Did you know that 1700 or 1900 are not leap years, but 2000 or 2400 are? Read on for more interesting facts about leap years.
Illustration: Dominic Xavier/Rediff.com
After four years, the year 2020 has come with that extra day in February, taking the calendar from 365 days in a year to 366.
This extra day is what we call a leap day. Such a day happens after every four years to keep the calendar year in sync with the astronomical year, or the time it takes Earth to make a full rotation around the sun.
Things might be complicated to take an account of, as seasons and astronomical events aren't uniform on a global scale, but, a leap day occurs in years that are multiples of four or can be evenly divided by 400.
A catch here is that a year ending with 00 is not a leap year. But if the year '00' is preceded by a multiple of four, it remains a leap year.
For example, 1700 or 1900 are not leap years, but 2000 or 2400 are!
Another easy way to understand the marking of the leap year would be to take note of the day your birthday falls.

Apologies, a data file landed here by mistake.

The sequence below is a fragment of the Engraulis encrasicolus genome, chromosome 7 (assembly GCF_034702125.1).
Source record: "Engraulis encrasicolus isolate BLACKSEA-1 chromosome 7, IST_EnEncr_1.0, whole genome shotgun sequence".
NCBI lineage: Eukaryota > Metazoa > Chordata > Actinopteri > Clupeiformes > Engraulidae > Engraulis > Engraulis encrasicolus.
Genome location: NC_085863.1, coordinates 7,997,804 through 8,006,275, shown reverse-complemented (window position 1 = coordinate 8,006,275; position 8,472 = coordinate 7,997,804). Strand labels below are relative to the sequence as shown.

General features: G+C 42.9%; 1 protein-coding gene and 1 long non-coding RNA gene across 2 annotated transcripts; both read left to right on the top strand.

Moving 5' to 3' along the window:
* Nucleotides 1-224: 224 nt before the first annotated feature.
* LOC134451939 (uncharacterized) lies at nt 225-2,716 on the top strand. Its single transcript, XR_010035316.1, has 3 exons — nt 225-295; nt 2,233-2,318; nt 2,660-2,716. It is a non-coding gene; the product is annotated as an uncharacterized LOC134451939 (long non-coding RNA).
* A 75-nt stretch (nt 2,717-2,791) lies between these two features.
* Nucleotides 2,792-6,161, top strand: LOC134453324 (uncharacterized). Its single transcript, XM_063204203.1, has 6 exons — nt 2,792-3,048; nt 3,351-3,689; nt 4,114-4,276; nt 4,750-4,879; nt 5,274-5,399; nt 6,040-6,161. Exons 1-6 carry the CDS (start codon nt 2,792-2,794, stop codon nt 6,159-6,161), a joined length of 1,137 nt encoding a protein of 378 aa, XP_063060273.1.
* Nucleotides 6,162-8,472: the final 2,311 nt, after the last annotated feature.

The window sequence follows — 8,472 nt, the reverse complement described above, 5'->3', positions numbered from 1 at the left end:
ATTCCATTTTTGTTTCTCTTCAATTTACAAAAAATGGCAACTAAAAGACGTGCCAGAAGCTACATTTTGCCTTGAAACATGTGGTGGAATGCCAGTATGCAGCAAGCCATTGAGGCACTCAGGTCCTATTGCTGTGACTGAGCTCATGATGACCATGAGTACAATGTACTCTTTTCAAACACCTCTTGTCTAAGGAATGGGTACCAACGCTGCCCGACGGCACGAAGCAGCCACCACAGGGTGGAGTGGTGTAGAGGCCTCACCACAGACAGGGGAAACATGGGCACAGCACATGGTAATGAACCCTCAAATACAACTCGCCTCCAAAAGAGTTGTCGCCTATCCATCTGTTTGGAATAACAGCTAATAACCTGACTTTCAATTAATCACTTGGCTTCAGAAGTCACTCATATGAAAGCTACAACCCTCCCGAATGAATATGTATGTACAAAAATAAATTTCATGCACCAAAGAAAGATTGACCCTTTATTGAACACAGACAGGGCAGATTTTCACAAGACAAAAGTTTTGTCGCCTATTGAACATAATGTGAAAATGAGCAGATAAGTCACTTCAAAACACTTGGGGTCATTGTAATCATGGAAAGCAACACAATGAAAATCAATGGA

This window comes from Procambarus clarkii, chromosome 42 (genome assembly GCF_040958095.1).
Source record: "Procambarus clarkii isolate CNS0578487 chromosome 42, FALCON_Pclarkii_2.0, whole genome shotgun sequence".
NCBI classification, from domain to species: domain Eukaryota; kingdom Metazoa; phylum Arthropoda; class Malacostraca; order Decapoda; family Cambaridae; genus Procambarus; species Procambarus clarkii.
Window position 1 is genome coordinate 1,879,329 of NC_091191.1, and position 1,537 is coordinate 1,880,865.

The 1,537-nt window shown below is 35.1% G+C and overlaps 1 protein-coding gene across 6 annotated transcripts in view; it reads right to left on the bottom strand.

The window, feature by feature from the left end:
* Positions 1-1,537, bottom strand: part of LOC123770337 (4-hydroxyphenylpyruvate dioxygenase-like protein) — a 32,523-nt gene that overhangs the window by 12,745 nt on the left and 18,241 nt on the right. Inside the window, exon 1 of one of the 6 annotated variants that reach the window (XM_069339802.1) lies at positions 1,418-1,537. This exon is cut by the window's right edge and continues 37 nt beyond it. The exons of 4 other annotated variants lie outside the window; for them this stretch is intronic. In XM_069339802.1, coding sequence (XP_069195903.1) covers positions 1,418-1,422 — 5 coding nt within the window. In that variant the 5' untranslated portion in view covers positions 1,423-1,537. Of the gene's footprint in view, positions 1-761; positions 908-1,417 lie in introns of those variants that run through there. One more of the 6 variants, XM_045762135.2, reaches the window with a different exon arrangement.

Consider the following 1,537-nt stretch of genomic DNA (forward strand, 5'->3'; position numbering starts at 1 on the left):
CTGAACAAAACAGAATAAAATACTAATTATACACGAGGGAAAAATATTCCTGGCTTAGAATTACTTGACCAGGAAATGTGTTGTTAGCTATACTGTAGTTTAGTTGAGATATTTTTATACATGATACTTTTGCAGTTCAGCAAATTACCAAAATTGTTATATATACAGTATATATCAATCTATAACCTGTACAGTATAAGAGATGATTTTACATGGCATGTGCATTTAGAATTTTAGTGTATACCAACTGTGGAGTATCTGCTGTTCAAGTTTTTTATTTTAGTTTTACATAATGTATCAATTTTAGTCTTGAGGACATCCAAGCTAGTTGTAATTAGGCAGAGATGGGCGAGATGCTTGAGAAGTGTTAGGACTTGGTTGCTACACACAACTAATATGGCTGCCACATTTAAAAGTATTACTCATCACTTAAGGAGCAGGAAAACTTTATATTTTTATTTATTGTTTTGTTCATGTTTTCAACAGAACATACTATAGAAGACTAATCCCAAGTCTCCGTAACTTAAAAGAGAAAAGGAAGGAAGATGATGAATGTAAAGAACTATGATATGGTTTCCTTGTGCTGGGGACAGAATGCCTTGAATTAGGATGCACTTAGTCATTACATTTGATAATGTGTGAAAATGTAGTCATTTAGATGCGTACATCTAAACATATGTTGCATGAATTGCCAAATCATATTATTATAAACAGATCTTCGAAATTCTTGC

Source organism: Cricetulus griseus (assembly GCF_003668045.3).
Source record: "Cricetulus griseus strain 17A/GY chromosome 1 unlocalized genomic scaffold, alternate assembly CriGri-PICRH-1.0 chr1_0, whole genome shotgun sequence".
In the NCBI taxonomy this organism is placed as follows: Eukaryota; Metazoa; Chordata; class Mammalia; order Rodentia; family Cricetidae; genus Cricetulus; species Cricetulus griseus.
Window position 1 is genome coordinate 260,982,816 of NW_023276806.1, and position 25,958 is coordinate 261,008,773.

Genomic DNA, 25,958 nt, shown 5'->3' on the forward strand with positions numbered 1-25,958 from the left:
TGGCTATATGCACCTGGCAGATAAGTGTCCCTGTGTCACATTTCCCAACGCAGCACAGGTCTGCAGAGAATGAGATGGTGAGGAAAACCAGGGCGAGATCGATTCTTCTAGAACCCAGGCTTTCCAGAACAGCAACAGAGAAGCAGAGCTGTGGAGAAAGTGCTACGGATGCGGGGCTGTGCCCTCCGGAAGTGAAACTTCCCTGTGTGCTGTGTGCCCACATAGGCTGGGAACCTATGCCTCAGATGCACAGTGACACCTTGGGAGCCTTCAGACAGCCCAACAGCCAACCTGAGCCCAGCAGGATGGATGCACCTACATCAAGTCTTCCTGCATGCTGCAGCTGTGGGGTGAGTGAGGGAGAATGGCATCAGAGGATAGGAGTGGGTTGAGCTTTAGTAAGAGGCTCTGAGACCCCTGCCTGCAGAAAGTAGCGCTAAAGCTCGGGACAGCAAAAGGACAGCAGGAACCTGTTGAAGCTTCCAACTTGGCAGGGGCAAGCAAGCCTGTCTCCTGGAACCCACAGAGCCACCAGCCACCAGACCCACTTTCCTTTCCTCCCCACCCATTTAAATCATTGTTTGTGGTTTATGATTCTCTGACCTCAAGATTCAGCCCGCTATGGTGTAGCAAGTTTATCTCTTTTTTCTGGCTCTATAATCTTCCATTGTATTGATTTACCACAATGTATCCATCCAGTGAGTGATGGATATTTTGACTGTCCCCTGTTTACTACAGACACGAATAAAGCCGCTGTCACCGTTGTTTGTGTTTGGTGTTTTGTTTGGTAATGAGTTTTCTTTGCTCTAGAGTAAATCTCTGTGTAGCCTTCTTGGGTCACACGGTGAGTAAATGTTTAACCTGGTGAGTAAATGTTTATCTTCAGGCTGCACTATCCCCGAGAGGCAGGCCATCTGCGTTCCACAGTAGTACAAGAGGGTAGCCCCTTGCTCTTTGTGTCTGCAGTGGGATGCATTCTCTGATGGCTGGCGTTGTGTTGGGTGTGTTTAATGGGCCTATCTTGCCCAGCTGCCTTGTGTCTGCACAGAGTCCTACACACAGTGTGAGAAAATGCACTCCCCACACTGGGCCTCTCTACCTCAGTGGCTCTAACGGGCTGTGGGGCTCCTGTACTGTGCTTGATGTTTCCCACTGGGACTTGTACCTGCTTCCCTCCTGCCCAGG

If your birthday fell on a Monday during a normal year and the following year was a leap year, your birthday the following year would fall on a Wednesday instead of a Tuesday.
A fun fact around that, people born on a leap day are often called 'leaplings' or 'leapers'.
Going back in history, it was the Romans who first designated February 29 as the leap day.
Some historical events that have happened during leap years include the Battle of Little Bighorn in 1876 fought by George Armstrong Custer, a United States Army officer and cavalry commander in the American Civil War.
The Titanic sank in 1912, and it is in the leap year of 1752 that Benjamin Franklin discovered electricity.
Some notable folks born on February 29 are Olympic swimmer Cullen Jones, actor Antonio Sabato Jr, Rapper Ja Rule and poet/rapper Saul Williams.
Think before you leap with any discovery on this day, because if done, the day could be celebrated only once in four year.